Then remember to sign our petition at www.petitiononline.com/PCDO2008/petition.html.

ANNE WALDRON NEUMANN
Member, Princeton Citizens for Tax Fairness

To the Editor:

Bob Rodgers’s letter (Town Topics, May 6) arguing for a sort of “stress test” by which he means the University should only pay a tax proportionate to its burden on public schools and municipal services has a certain logic and raises some interesting questions. Taken to its logical conclusion, does it mean that those of us who have no children and have imposed no burden on the school system should pay no tax, or perhaps a much smaller percentage? I am all in favor, but I presume the counter-argument will be that we all benefit from being a part of this community and, as such, must support it as part of the common good. 

MICHAEL E. MORANDI
Battle Road



To the Editor:

Regarding Bob Rodgers’s letter concerning the effect of Princeton University’s tax exempt status on local taxpayers (Town Topics, May 6), he’s quite right that tax-burdened “townies” need not jeer University representatives at public meetings to urge that the University should contribute more to the annual general operating budgets of Princeton Borough and Township.

But I respectfully disagree with Mr. Rodgers, a University alumnus, insofar as he claims that the cost of municipal services to the University community can be somehow quantified so that the negotiations between the Princeton municipal governments and the University concerning payments in lieu of taxes might be based on such quantification.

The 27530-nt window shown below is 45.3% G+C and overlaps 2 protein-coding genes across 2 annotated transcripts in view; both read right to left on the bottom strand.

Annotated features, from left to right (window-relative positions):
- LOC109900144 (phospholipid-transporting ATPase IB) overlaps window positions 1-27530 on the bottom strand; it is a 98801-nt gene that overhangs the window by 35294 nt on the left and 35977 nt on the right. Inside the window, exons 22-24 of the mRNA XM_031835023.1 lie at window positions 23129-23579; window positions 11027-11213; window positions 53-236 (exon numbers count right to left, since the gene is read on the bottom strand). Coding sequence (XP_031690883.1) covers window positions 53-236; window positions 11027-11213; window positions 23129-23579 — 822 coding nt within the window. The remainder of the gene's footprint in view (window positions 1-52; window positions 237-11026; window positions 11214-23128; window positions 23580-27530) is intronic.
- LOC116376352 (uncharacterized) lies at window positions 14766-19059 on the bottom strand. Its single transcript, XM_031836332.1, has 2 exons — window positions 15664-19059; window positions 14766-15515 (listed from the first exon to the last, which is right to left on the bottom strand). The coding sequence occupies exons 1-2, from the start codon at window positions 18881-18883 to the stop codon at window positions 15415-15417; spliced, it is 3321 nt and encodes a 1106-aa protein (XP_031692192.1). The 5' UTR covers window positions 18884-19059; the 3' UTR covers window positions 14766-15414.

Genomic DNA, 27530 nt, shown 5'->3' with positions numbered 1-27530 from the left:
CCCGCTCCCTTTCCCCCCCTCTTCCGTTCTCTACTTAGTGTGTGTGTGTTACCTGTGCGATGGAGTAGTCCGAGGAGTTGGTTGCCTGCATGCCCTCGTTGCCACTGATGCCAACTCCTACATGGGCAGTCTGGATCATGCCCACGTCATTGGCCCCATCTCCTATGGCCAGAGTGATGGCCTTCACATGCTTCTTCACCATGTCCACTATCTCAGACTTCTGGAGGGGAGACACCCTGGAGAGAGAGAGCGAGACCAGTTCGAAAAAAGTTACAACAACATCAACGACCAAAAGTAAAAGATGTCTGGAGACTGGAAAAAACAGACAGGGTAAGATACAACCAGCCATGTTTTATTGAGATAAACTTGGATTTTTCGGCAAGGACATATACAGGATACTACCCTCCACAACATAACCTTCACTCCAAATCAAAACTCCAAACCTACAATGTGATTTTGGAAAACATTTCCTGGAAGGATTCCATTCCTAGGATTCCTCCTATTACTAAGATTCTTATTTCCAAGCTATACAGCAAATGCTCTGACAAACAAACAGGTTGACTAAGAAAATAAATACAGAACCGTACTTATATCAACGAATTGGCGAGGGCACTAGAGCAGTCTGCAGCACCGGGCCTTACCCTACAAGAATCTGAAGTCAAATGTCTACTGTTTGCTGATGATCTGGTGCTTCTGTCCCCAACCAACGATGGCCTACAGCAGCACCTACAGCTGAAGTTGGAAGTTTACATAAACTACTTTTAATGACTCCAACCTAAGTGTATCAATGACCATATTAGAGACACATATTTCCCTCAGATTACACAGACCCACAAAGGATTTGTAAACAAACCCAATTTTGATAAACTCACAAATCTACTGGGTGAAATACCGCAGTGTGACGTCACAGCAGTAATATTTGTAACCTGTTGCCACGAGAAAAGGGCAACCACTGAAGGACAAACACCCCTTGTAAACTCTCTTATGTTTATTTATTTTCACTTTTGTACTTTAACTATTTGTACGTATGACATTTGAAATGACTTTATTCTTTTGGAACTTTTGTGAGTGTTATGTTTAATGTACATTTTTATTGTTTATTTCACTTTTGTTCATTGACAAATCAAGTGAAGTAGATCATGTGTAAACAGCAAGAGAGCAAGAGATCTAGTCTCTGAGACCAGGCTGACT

Some services may be susceptible to per capita cost analysis, or other means to assign cost, but most are not.

For example, the Princeton municipalities maintain an expensive fire department to prevent and fight fires, and expensive police departments to prevent and fight crime, that may never happen. Local taxpayers might like to have the option to opt out of local taxes based on their own risk/reward analysis concerning the possible effect of fire and crime on them individually at any given time. But in a civil society, we don’t give individual members of our community the option to make such risk/reward analyses. Instead, for the protection of us all, we operate municipal fire and police departments funded through taxes set by elected community representatives, and those taxes are not optional.

Why should the Princeton University community be treated any differently than our other local taxpayers? If the University can count on our fire department (which it does) and if the University can count on our police departments (which it does), why is it not paying local taxes like the rest of us?